So you got that new or first telescope, and maybe an eyepiece or two came with it. But what quality are they, and are they the best match for your optics. Whether you own a reflector, refractor, or catadioptric, consider this. You have one objective, which is only one element in a reflector and two three or four in a refractor. You may have a secondary mirror or diagonal, but that only redirects the light. The objective is the element that concentrates the light to a small point. The rest of the “work” to produce the image you see is done by the eyepiece. This eyepiece will have a minimum of three elements, or has as many as eight, and is responsible for magnifying that little point of light produced by the objective. So shouldn’t we give our eyepiece selection as much consideration as the scope itself? And back to those eyepieces that came with your scope. Except for some very high-end scopes, most do not ship with the quality eyepiece that will bring about the best performance the scope is capable of. Usually you get a Kellner (sometimes called “modified achromat”) or at best a mediocre quality plossl. As an example, I bought a 90mm short tube refractor (f/5.6) about a year ago, which came with a 26mm Plossl that I was very familiar with and thought was a pretty decent eyepiece. A few weeks later I bought a Celestron Ultima 18mm. The improvement was dramatic. Better edge sharpness, contrast, and resolution. A Lanthanum Superwide (22 mm) was even more impressive. And believe this or not, a 7mm Nagler yields a field that has stars as pinpoints right at the field stop. Yes, this is with a $300, f/5.56, achromatic, Chinese refractor! One of our club members has a 10-inch DOB that he has always thought had a somewhat inferior mirror. One night at Peach Mountain I had him try the Ultima and Lanthanum in his scope. As he put it, “It’s like lifting a film off my optics.” It was that much sharper and had better contrast.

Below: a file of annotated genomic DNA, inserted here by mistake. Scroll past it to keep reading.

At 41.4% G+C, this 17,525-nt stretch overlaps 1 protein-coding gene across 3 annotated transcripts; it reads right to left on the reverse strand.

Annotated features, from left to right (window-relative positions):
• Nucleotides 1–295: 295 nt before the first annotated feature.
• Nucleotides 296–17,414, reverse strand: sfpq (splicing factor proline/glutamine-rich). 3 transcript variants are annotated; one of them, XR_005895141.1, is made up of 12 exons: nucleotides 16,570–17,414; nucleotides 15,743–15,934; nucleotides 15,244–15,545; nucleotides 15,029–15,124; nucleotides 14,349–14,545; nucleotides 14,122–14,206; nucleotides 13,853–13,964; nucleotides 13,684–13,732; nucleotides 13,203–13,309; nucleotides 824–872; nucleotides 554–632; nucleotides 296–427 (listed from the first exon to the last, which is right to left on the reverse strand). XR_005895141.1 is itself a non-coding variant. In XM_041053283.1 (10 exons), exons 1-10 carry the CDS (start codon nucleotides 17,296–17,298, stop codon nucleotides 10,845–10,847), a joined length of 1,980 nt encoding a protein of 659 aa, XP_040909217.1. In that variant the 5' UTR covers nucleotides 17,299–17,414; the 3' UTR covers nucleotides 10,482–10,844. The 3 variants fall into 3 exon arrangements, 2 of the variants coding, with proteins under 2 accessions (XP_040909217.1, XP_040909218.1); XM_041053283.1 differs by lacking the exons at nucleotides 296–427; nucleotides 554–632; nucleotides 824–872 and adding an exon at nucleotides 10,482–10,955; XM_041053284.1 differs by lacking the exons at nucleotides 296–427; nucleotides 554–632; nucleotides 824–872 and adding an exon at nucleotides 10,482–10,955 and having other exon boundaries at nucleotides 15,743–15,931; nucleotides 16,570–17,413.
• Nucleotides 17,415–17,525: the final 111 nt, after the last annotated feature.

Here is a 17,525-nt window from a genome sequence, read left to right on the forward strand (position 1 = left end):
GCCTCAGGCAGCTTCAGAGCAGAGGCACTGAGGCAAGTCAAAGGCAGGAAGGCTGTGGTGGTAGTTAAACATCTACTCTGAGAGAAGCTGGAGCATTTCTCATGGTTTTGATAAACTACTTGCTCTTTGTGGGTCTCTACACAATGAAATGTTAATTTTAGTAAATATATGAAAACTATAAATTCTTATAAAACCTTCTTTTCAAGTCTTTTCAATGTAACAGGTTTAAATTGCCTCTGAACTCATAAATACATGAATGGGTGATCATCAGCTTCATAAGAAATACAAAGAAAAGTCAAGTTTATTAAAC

So what is the best eyepiece for your scope? The answer is dependent upon what type of scope you have, the scope’s focal ratio, the type of observing that you prefer, whether you have a clock drive, and of course, what you can afford. Let’s consider the type of scope you have and your focal ratio. Focal ratio is actually the much more significant factor. Why? One obvious reason is magnification. The focal length of your scope divided by the focal length of your eyepiece yields magnification. So what does focal ratio have to do with it? Given equal apertures, a longer focal length (therefore larger focal ratio) will bring the convergent cone of light from the objective to a focus at a shallower angle. Therefore the eyepiece has less light concentrated at its edges, where aberrations are at their greatest. This is why less well corrected eyepieces usually work better in longer focal length scopes than they would in a shorter focal length scope, given the same aperture. Does this imply that shorter focal ratio, or faster scopes, need better eyepieces? Sorry light bucket owners, but the answer is yes. Also, a fast reflector will have a correspondingly larger secondary obstruction, which reduces image contrast. Therefore with these instruments, better contrast on the part of the eyepiece is of great benefit. Refractors, having no central obstruction at all, tend to have better contrast than reflectors. Would this be why many serious planetary observers prefer refractors? Refractors can also use comparatively lower powers than reflectors. This is because the reflector’s secondary mirror will severely affect the center of the field of view below certain limits. At this point you can begin to actually see the shadow of the secondary in the field of view!